China has demanded the U.S. cease military “collusion” with Taiwan during a virtual meeting between the joint chiefs of staff from the two countries whose relationship has grown increasingly fractious.
Gen. Li Zuocheng told Gen. Mark Milley on Thursday that China had “no room for compromise” on issues affecting its “core interests,” which include self-governing Taiwan, which Beijing claims as its own territory to be annexed by force if necessary.
“China demands the U.S. … cease reversing history, cease U.S.-Taiwan military collusion and avoid impacting China-U.S. ties and stability in the Taiwan Strait,” Li said. The Chinese military would “resolutely safeguard national sovereignty and territorial integrity,” he said.
Such language is fairly routine and Li was also quoted in a Defense Ministry news release saying China hoped to “further strengthen dialogue, handle risks, and promote cooperation, rather than deliberately creating confrontation, provoking incidents and becoming mutually exclusive.” China routinely flies warplanes near Taiwan to advertise its threat to attack, and the island’s Defense Ministry said Chinese air force aircraft crossed the middle line of the Taiwan Strait dividing the two sides on Friday morning.
Such “provocative behavior… has seriously damaged regional peace and stability,” the ministry said.
Asked about the incident, a Chinese Foreign Ministry spokesperson said, “This exercise by China is directed at external interference and separatist Taiwan independence forces.” The meeting between Li and Milley followed fiery comments by Chinese Defense Minister Wei Fenghe at a regional security conference last month that was also attended by U.S. Secretary of Defense Lloyd Austin.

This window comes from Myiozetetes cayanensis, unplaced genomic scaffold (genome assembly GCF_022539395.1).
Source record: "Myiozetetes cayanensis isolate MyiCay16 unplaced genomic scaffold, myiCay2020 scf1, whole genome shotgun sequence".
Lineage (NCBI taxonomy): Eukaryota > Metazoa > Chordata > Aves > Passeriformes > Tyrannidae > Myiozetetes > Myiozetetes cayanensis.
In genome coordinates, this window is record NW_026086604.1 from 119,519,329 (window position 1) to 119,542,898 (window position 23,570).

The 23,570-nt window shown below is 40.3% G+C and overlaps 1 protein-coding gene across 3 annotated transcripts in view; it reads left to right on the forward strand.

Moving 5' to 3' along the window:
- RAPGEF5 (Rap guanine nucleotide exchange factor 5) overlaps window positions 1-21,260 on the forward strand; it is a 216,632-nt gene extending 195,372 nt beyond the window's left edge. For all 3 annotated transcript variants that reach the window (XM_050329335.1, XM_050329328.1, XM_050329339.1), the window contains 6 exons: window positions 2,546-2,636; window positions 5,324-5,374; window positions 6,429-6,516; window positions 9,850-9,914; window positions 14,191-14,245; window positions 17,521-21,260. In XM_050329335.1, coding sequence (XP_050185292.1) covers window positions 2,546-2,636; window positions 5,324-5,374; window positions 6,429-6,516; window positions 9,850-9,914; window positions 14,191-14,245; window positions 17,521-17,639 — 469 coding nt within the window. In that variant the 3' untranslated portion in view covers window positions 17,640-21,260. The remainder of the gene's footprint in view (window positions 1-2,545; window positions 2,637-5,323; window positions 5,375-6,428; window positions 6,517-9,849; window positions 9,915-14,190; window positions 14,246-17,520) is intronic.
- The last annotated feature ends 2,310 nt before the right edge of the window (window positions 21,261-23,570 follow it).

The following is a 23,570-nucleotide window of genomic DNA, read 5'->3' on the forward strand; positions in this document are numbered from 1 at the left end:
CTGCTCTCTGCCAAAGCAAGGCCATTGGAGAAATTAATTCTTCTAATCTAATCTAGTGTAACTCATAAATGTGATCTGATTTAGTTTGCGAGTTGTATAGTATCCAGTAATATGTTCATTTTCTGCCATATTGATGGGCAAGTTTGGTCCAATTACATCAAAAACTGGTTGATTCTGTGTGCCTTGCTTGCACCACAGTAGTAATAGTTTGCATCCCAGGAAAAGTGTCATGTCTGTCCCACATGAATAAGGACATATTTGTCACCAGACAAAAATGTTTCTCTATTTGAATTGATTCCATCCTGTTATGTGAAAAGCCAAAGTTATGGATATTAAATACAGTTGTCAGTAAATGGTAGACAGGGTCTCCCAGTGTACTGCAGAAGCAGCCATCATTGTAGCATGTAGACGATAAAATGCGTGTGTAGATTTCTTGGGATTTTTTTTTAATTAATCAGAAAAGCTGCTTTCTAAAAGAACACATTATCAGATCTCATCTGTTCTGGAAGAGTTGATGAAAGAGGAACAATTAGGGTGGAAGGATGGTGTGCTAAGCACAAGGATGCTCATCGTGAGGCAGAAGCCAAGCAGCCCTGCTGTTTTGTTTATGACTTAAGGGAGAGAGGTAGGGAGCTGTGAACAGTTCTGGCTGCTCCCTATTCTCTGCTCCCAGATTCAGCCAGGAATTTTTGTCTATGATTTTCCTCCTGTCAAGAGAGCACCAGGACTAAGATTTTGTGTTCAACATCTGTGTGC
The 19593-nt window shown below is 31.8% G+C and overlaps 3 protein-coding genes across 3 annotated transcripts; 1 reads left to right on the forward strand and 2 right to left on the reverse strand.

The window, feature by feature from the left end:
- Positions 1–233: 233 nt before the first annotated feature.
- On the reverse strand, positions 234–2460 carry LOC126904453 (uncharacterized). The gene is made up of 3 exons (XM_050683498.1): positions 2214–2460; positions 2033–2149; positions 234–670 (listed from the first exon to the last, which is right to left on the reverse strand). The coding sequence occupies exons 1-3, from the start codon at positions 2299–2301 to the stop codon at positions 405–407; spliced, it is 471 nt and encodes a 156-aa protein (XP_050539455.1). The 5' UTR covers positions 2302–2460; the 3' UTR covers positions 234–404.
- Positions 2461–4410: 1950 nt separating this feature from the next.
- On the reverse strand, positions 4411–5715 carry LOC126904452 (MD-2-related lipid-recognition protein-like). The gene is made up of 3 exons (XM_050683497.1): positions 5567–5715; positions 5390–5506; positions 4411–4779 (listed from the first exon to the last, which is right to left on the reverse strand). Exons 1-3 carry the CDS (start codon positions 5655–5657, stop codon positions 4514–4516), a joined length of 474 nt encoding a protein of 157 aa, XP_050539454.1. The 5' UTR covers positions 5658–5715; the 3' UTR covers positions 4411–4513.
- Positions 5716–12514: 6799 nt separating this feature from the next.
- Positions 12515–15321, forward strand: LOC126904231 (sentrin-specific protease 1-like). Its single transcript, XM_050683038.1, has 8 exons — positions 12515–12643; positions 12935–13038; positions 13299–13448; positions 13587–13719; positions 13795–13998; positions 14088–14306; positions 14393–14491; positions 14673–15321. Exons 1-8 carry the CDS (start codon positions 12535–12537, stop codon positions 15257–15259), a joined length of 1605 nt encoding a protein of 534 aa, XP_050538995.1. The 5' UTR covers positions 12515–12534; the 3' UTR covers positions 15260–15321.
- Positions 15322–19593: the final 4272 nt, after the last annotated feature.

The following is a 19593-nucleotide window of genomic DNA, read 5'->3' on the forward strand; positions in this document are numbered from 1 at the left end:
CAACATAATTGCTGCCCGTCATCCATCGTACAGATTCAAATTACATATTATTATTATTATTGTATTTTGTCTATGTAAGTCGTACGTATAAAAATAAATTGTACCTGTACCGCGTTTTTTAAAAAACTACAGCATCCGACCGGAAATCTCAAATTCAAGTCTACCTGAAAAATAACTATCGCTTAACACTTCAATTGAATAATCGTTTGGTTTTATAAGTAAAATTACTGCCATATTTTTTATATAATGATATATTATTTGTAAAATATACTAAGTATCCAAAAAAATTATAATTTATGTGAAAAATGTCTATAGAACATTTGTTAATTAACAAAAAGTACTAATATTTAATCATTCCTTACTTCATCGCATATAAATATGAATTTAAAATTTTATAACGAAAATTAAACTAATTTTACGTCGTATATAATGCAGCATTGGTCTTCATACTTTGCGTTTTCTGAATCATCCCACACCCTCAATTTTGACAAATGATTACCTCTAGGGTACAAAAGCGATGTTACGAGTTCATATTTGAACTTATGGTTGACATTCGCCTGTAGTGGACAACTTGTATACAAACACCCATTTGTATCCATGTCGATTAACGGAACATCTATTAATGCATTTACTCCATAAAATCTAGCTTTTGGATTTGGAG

Wei accused the United States of trying to “hijack” the support of countries in the Asia-Pacific region to turn them against Beijing, saying Washington is seeking to advance its own interests “under the guise of multilateralism.” At the same meeting in Singapore, Austin said China was causing instability with its claim to Taiwan and its increased military activity in the area.
And in May, U.S. Secretary of State Antony Blinken called China the “most serious long-term challenge to the international order” for the United States, with its claims to Taiwan and efforts to dominate the strategic South China Sea, prompting an angry response from Beijing.
The U.S. and its allies have responded with what they term “freedom of navigation” patrols in the South China Sea, prompting angry responses from Beijing.
Despite not having formal diplomatic relations in deference to Beijing, Washington remains Taiwan’s chief ally and supplier of defense weapons. U.S. law requires the government to treat all threats to the island as matters of “grave concern,” although it remains ambiguous on whether the U.S. military would defend Taiwan if it were attacked by China.
The latest round of heated rhetoric comes ahead of a meeting between Blinken and his Chinese counterpart, Wang Yi, on Saturday at a gathering of foreign ministers from the G-20 bloc of industrialised nations in Indonesia that is expected to be overshadowed by disagreements over Russia’s invasion of Ukraine.
China has refused to criticise Moscow’s aggression or even term it an invasion, while condemning Western sanctions against Russia and accusing the U.S. and NATO of provoking the conflict.
Along with Taiwan and the South China Sea, Washington and Beijing are also at odds over trade, human rights and China’s policies in Tibet and toward mainly Muslim Turkic minorities in the northwestern region of Xinjiang.